• 1
    No one mentioned that it only works with that particular format. – T.Todua Sep 18 '17 at 16:02
  • Pity... 🙂 Coders always think fellow coders will figure out... Good thing actually... Make us think more... – Krishna Nov 3 '18 at 10:00
19

Convert.ToDateTime or DateTime.Parse

17

I tried various ways. What worked for me was this:

Convert.ToDateTime(data, CultureInfo.InvariantCulture);

data for me was times like this 9/24/2017 9:31:34 AM

  • 1
    Thanks, it's working fine :)) – Fox Apr 3 '18 at 15:07
  • 1
    It worked for me also. Thanks – Anish Aug 22 '18 at 14:22
  • you are wise !!! thanks. any trick in how to convert the month number into the actual name ex: month =8, instead of 8 have Aug? – Pxaml Aug 20 at 1:28
15
string input;
DateTime db;
Console.WriteLine("Enter Date in this Format(YYYY-MM-DD): ");
input = Console.ReadLine();
db = Convert.ToDateTime(input);

//////// this methods convert string value to datetime
///////// in order to print date

Console.WriteLine("{0}-{1}-{2}",db.Year,db.Month,db.Day);
  • 1
    You missed the time part? I need both date & time, How can I do that? – Badhon Jain Sep 29 '14 at 16:04
14

You could also use DateTime.TryParseExact() as below if you are unsure of the input value.

DateTime outputDateTimeValue;
if (DateTime.TryParseExact("2009-05-08 14:40:52,531", "yyyy-MM-dd HH:mm:ss,fff", System.Globalization.CultureInfo.InvariantCulture, System.Globalization.DateTimeStyles.None, out outputDateTimeValue))
{
    return outputDateTimeValue;
}
else
{
    // Handle the fact that parse did not succeed
}
10

DateTime.Parse

Syntax:

DateTime.Parse(String value)
DateTime.Parse(String value, IFormatProvider provider)
DateTime.Parse(String value, IFormatProvider provider, DateTypeStyles styles)

Example:

string value = "1 January 2019";
CultureInfo provider = new CultureInfo("en-GB");
DateTime.Parse(value, provider, DateTimeStyles.NoCurrentDateDefault););
  • Value: string representation of date and time.
  • Provider: object which provides culture specific info.
  • Styles: formatting options that customize string parsing for some date and time parsing methods. For instance, AllowWhiteSpaces is a value which helps to ignore all spaces present in string while it parse.

It's also worth remembering DateTime is an object that is stored as number internally in the framework, Format only applies to it when you convert it back to string.

  • Parsing converting a string to the internal number type.

  • Formatting converting the internal numeric value to a readable string.

I recently had an issue where I was trying to convert a DateTime to pass to Linq what I hadn't realised at the time was format is irrelevant when passing DateTime to a Linq Query.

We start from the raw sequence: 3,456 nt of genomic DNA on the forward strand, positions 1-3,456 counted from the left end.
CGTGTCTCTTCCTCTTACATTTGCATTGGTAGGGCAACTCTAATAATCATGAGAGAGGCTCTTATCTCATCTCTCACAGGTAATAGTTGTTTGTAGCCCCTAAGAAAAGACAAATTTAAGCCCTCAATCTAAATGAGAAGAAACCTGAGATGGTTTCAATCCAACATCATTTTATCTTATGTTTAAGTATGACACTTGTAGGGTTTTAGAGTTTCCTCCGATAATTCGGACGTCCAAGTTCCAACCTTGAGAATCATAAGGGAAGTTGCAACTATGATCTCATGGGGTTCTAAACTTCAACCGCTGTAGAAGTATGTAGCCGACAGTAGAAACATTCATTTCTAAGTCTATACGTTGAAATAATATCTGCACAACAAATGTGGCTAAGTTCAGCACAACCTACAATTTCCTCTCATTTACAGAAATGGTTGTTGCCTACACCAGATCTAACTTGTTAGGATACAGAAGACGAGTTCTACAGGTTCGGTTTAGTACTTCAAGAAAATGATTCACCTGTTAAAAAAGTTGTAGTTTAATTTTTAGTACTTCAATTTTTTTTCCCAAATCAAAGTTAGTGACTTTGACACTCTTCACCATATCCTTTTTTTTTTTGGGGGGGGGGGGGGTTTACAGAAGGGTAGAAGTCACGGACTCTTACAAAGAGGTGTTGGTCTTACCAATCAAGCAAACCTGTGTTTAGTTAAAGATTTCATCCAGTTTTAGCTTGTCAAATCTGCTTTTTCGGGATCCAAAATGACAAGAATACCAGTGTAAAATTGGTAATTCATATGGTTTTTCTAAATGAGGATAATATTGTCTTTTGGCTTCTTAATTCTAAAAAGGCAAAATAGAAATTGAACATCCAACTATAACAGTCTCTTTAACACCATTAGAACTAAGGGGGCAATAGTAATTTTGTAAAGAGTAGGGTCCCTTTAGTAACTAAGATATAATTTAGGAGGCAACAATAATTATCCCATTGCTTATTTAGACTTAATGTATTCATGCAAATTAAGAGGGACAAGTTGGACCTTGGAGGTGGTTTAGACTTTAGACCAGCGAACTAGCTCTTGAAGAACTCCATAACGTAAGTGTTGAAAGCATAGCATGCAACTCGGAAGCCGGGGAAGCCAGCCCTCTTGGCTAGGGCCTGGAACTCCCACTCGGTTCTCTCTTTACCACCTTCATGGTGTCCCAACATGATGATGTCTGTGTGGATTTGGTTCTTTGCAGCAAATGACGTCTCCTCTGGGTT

DateTime SearchDate = DateTime.Parse(searchDate);
applicationsUsages = applicationsUsages.Where(x => DbFunctions.TruncateTime(x.dateApplicationSelected) == SearchDate.Date);

Full DateTime Documentation

2

Put this code in a static class> public static class ClassName{ }

public static DateTime ToDateTime(this string datetime, char dateSpliter = '-', char timeSpliter = ':', char millisecondSpliter = ',')
{
   try
   {
      datetime = datetime.Trim();
      datetime = datetime.Replace("  ", " ");
      string[] body = datetime.Split(' ');
      string[] date = body[0].Split(dateSpliter);
      int year = date[0].ToInt();
      int month = date[1].ToInt();
      int day = date[2].ToInt();
      int hour = 0, minute = 0, second = 0, millisecond = 0;
      if (body.Length == 2)
      {
         string[] tpart = body[1].Split(millisecondSpliter);
         string[] time = tpart[0].Split(timeSpliter);
         hour = time[0].ToInt();
         minute = time[1].ToInt();
         if (time.Length == 3) second = time[2].ToInt();
         if (tpart.Length == 2) millisecond = tpart[1].ToInt();
      }
      return new DateTime(year, month, day, hour, minute, second, millisecond);
   }
   catch
   {
      return new DateTime();
   }
}

In this way, you can use

string datetime = "2009-05-08 14:40:52,531";
DateTime dt0 = datetime.TToDateTime();

DateTime dt1 = "2009-05-08 14:40:52,531".ToDateTime();
DateTime dt5 = "2009-05-08".ToDateTime();
DateTime dt2 = "2009/05/08 14:40:52".ToDateTime('/');
DateTime dt3 = "2009/05/08 14.40".ToDateTime('/', '.');
DateTime dt4 = "2009-05-08 14:40-531".ToDateTime('-', ':', '-');
1

Different cultures in the world write date strings in different ways. For example, in the US 01/20/2008 is January 20th, 2008. In France this will throw an InvalidFormatException. This is because France reads date-times as Day/Month/Year, and in the US it is Month/Day/Year.

Consequently, a string like 20/01/2008 will parse to January 20th, 2008 in France, and then throw an InvalidFormatException in the US.

To determine your current culture settings, you can use System.Globalization.CultureInfo.CurrentCulture.

string dateTime = "01/08/2008 14:50:50.42";  
        DateTime dt = Convert.ToDateTime(dateTime);  
        Console.WriteLine("Year: {0}, Month: {1}, Day: {2}, Hour: {3}, Minute: {4}, Second: {5}, Millisecond: {6}",  
                          dt.Year, dt.Month, dt.Day, dt.Hour, dt.Minute, dt.Second, dt.Millisecond);  
0
String now = DateTime.Now.ToString("YYYY-MM-DD HH:MI:SS");//make it datetime
DateTime.Parse(now);

this one gives you

2019-08-17 11:14:49.000

protected by Community May 27 '15 at 16:41

Thank you for your interest in this question. Because it has attracted low-quality or spam answers that had to be removed, posting an answer now requires 10 reputation on this site (the association bonus does not count).

Would you like to answer one of these unanswered questions instead?